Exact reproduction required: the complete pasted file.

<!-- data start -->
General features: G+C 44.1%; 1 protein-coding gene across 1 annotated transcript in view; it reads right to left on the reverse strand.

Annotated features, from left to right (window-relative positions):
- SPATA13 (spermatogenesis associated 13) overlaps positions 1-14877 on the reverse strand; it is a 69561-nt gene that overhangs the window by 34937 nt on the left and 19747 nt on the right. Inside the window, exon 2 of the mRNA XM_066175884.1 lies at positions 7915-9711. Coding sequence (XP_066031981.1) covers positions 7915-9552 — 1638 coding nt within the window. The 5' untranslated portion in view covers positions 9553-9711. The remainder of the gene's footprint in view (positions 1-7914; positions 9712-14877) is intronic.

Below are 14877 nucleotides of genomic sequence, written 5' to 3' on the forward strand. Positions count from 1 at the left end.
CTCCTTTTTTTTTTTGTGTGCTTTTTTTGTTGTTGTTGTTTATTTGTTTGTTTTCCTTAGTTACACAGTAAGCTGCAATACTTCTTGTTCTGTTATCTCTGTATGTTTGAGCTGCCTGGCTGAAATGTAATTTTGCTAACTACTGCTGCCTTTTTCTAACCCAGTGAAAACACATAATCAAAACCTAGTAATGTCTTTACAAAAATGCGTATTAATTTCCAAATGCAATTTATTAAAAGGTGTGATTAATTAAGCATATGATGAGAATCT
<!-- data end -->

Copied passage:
General features: G+C 44.1%; 1 protein-coding gene across 1 annotated transcript in view; it reads right to left on the reverse strand.

Annotated features, from left to right (window-relative positions):
- SPATA13 (spermatogenesis associated 13) overlaps positions 1-14877 on the reverse strand; it is a 69561-nt gene that overhangs the window by 34937 nt on the left and 19747 nt on the right. Inside the window, exon 2 of the mRNA XM_066175884.1 lies at positions 7915-9711. Coding sequence (XP_066031981.1) covers positions 7915-9552 — 1638 coding nt within the window. The 5' untranslated portion in view covers positions 9553-9711. The remainder of the gene's footprint in view (positions 1-7914; positions 9712-14877) is intronic.

Below are 14877 nucleotides of genomic sequence, written 5' to 3' on the forward strand. Positions count from 1 at the left end.
CTCCTTTTTTTTTTTGTGTGCTTTTTTTGTTGTTGTTGTTTATTTGTTTGTTTTCCTTAGTTACACAGTAAGCTGCAATACTTCTTGTTCTGTTATCTCTGTATGTTTGAGCTGCCTGGCTGAAATGTAATTTTGCTAACTACTGCTGCCTTTTTCTAACCCAGTGAAAACACATAATCAAAACCTAGTAATGTCTTTACAAAAATGCGTATTAATTTCCAAATGCAATTTATTAAAAGGTGTGATTAATTAAGCATATGATGAGAATCT